sure golf tends to take lace in the great outdoors.  Sure you may hear bird song, but you are liable to be eaten alive by mosquitoes too.

And there is the price of this game.  You pay good, hard-earned cash to become frustrated hitting a little ball around.  I don’t see how this is relaxing.  So I’m hoping someone can explain it to me.

Gratitude Gracefully Sharing

If I had my way, I’d adopt all the animals that needed adopting.  But that’s not remotely realistic.  It doesn’t stop me, however, from finding forever homes for the dogs and cats that shelters struggle to place.

most of these animals are either senior citizens or have health/behavior issues that require a little more time, effort and money.  But they aren’t throw-aways.  Not by a long shot.

When I came home with Piper, Beloved didn’t say a word.  He simply got some soft blankets, a brand new toy and some pillows.  Piper is an elderly parson’s terrier who has bounced from place to place once she reached ten years old.  Piper also happens to be blind.

The shelter had phoned and asked if we had a place for Piper or knew of anyone who could take her in.  If not they’d have to put her down.  So I left to get her without checking how Beloved felt about another addition to the family.  I was banking on his big heart, which seems to grow larger by the moment.  He didn’t let me down.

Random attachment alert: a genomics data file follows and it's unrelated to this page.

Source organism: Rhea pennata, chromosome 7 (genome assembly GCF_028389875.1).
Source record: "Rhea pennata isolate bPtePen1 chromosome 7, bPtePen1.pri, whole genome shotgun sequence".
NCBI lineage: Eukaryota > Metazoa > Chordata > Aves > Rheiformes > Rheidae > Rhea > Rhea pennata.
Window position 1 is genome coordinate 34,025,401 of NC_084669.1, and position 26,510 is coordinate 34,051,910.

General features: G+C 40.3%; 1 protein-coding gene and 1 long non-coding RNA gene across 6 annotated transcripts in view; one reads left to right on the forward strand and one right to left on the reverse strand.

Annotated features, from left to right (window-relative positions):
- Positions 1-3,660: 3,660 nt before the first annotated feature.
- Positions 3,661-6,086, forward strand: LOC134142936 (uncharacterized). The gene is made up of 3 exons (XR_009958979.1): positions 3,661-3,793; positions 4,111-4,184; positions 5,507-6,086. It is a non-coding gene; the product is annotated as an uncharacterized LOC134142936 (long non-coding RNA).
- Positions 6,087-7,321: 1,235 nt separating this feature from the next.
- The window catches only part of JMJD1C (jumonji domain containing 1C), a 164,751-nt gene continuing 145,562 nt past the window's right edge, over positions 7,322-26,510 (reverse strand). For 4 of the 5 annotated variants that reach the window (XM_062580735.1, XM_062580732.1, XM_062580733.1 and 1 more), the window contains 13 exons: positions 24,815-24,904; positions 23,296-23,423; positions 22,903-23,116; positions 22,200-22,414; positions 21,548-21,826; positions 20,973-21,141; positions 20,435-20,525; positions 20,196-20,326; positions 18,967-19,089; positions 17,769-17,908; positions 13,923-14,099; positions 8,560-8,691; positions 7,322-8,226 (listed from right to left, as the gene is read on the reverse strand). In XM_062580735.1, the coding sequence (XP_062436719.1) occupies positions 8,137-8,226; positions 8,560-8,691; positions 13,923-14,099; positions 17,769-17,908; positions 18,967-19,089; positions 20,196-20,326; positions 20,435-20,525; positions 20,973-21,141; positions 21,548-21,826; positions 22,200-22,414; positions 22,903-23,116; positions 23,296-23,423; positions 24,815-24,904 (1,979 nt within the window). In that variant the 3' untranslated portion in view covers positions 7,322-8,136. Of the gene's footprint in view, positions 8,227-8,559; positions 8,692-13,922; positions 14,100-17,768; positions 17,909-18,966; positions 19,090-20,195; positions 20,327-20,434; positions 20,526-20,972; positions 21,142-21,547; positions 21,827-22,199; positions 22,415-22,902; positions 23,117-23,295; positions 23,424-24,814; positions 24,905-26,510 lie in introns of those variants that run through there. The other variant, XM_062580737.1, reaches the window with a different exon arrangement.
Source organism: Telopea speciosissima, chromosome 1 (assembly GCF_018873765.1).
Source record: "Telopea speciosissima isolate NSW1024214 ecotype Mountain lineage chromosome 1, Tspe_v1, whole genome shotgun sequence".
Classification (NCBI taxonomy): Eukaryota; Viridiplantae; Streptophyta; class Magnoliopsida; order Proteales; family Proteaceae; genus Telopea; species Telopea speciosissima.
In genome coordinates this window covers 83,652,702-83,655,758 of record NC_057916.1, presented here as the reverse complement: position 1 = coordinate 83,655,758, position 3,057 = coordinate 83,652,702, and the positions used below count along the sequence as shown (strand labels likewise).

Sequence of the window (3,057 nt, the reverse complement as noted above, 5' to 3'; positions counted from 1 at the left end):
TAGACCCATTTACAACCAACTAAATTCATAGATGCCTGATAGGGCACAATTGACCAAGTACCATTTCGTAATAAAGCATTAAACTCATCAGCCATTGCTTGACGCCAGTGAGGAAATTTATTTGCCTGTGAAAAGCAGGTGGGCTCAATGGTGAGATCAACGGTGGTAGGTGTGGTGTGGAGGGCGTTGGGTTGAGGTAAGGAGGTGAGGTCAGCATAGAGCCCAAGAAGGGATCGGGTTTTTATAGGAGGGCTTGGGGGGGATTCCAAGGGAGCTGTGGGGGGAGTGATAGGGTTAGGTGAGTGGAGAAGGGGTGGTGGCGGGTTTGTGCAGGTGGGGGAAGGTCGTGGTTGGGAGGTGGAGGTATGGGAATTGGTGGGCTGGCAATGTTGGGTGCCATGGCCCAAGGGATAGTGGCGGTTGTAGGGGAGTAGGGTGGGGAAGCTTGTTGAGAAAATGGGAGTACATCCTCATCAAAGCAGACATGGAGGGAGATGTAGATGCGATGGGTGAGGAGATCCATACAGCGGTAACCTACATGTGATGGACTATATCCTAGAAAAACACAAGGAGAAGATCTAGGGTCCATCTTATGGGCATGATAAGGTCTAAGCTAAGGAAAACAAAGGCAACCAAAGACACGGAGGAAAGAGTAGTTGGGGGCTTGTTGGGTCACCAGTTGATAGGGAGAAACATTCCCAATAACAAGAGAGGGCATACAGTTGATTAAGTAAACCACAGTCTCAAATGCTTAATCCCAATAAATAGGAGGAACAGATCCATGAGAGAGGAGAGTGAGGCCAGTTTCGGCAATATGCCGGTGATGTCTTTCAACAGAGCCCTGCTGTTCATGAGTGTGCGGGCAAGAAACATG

How people can discard a living animal simply because s/he has gotten old or needs some additional help I will not understand.  humans sometimes suck, big time.  I figure it’s our superiority complex or what have you.  Really it’s just ignorance and stupidity.  What makes someone think taking in an animal, offering it food and shelter for a number of years and then just leaving it, is okay?

Thankfully Beloved feels the same way I do and so he doesn’t hesitate when I bring in an animal even if just until I get it into a forever home.  While we don’t typically take in people. We will find services, housing and such for them.  We also have taken to visiting people who otherwise might not have visitors.  Beloved used to do this, in a previous life so to speak.  The first time he took me it seemed a bit strange, but now I enjoy it.  It gives me a chance to hear some amazing stories, met some amazing people and try to make the world a little brighter even if just for a few moments.